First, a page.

Sony Pictures' animated Spider-Man: Into The Spider-Verse movie is a tremendous film inspired in large part by Dan Slott's 2014 "Spider-Verse" comic book event, but how does it compare? It features a talented voice cast including Shameik Moore as Miles Morales, Jake Johnson as Peter Parker, and Hailee Steinfeld as Spider-Gwen. By the looks of it, the movie will be a box office success, after already becoming one of the highest rated superhero movies of all time.
At its core, the idea behind a Spider-Verse story is a simple one; it's an adventure that unites different versions of Spider-Man from different realities. In the comics, Marvel has launched countless iterations of the wall-crawler; there have been versions of Spider-Man set in 1602 and 2099, ones where he's a cyborg and a zombie, and Spider-Ham isn't even the only anthropomorphized animal version. There's a Spider-Monkey, as well, but that's not the only crazy idea for Spider-Man that Marvel has come up with over the years.
Sony's movie draws upon this concept by bringing together a handful of different iterations of Spider-Man, choosing ones with distinct visual styles so as to have real fun with the animation. But how does Spider-Man: Into The Spider-Verse compare to the original comic book event? Here, we're going to compare and contrast Dan Slott's epic - and its associated tie-ins - with the latest blockbuster movie.
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The Core Concept Of Spider-Man: Into The Spider-Verse Is Different
It's important to note that the central concept underlying the comic book story and the movie are subtly different. The "Spider-Verse" event was intended to be a celebration of every version of Spider-Man there had ever been, whether in the comics or in animation. That meant an incredible number of Spider-Men were involved in the story - from Spider-Man India to an Assassin Spider-Man, from a Spider-Man possessing the almost-unlimited power of Captain Universe to a Six-Armed Spider-Man. Although Slott didn't have the license to use previous big-screen versions, thus meaning there wasn't an actual appearance from Tobey Maguire's Spider-Man or Andrew Garfield's, throwaway dialogue nevertheless implied the two were there. Meanwhile, Marvel took advantage of "Spider-Verse" as an opportunity to create a wide range of brand new Spider-Men and Spider-Women - the most successful of which was Gwen Stacy's Spider-Gwen.
In contrast, Spider-Man: Into The Spider-Verse serves two functions. Firstly, it's an origin story for Miles Morales' Spider-Man, and as such has a much tighter focus than Slott's event; everything is viewed through the prism of how it affects the central hero. Secondly, it's designed to embed the Spider-Verse in the popular consciousness, to introduce general moviegoers to the idea that there's a whole multiverse's worth of Spider-Men out there who could yet appear on the big screen. That means the scale of it all is reduced a little, and the adventure is based in a single dimension rather than hopping from reality to reality.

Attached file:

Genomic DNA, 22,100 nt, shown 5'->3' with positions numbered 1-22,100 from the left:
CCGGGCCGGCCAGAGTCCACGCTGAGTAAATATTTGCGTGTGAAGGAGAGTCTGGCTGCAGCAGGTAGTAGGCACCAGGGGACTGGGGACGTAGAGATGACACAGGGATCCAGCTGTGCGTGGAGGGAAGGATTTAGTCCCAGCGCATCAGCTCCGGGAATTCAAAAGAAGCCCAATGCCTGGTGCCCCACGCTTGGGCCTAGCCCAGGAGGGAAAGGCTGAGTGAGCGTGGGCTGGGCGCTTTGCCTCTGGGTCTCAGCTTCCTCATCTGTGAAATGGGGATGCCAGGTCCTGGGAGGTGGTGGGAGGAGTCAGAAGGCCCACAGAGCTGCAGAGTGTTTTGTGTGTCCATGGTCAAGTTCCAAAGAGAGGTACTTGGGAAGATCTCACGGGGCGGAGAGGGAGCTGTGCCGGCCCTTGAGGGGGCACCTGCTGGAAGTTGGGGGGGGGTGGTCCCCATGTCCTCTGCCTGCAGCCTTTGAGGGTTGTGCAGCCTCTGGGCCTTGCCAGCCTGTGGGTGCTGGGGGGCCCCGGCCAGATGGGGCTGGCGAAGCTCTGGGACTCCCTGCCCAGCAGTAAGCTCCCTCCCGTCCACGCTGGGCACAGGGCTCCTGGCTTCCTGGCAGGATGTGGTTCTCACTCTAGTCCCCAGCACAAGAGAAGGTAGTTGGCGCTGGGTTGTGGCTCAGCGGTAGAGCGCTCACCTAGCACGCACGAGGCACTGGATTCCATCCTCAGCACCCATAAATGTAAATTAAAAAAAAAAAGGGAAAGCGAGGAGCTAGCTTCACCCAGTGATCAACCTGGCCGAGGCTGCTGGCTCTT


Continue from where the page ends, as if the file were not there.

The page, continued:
Less Is More In Spider-Man: Into The Spider-Verse
The most notable result of that change in focus is that there are far fewer different Spider-Men. In fact, the film really only stars a handful of Spider-People:
- Miles Morales' Ultimate Spider-Man is, of course, the star of the film - when he was just a secondary (possibly even tertiary) character in the comic book event.
- There are two versions of Peter Parker, one of whom seems loosely inspired by Slott's "Big Time" version - where Peter has achieved fame and success. He's swiftly killed off, however, and replaced by a down-on-his-luck iteration of the wall-crawler who's very close to giving up on everything.
- Spider-Gwen, the breakout star of the 2014 "Spider-Verse" event, is another key figure in the film; she befriends Miles, but it's not hard to notice the occasional sparks between the two.
- Spider-Ham is a funny animal parody of Spider-Man, played out in entertaining style. He played a major role in the "Spider-Verse" event too, and Marvel originally intended to launch an ongoing Spider-Ham comic in the wake of the event. They pivoted towards Spider-Gwen when they saw how well she was received, however. A Spider-Ham spinoff could happen.
- Spider-Man Noir is played well, and is a darker version of the wall-crawler who - in an amusing touch - is unable to work out how to deal with a world of color.
- Peni Parker is a young girl who's bonded with the Sp//dr android. Like Spider-Gwen, Peni was created in one of the "Spider-Verse" tie-in comics and has become a fan-favorite.
The "Spider-Verse" event carefully treated each character differently, with tie-in issues giving artists a chance to experiment with the worlds of the different Spider-Men. Spider-Man: Into The Spider-Verse takes a similar approach, with each character rendered using a different animation style. There's a sense in which it's almost a collage film, a combination of completely different artistic styles. Somehow, though, the animation team made it work.